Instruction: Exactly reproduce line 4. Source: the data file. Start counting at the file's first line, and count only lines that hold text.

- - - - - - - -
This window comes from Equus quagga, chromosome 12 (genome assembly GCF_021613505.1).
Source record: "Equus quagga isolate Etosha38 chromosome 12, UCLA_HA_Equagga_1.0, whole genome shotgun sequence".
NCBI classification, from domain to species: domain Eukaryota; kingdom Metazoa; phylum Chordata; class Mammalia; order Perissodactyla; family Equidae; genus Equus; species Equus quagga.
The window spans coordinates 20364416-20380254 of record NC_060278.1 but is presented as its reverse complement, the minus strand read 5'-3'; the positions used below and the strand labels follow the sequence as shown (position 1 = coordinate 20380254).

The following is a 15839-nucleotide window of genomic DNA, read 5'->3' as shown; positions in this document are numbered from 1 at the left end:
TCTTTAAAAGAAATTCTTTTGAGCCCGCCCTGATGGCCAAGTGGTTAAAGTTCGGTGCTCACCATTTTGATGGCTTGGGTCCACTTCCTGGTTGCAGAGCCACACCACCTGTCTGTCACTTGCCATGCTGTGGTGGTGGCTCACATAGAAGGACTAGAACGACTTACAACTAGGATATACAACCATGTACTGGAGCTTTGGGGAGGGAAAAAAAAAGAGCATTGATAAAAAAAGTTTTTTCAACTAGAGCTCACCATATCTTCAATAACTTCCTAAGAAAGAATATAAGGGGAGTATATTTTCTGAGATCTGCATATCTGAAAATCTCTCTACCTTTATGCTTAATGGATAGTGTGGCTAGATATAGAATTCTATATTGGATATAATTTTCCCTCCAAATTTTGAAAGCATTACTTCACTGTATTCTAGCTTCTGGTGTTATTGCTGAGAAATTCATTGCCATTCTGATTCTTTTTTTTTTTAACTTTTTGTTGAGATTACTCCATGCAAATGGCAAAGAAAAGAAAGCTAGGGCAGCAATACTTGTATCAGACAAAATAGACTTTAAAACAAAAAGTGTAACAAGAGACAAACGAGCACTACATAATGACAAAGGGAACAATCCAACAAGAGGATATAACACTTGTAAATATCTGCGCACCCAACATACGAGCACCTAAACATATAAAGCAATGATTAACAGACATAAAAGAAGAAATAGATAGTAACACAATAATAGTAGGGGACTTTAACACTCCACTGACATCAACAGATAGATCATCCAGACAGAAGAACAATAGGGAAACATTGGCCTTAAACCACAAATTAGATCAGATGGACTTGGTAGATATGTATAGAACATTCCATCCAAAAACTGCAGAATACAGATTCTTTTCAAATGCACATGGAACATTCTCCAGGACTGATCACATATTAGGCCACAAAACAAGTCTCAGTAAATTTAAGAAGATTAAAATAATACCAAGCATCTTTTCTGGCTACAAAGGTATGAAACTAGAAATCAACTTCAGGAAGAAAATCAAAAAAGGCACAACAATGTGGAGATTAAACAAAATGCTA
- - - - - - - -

The window spans coordinates 20364416-20380254 of record NC_060278.1 but is presented as its reverse complement, the minus strand read 5'-3'; the positions used below and the strand labels follow the sequence as shown (position 1 = coordinate 20380254).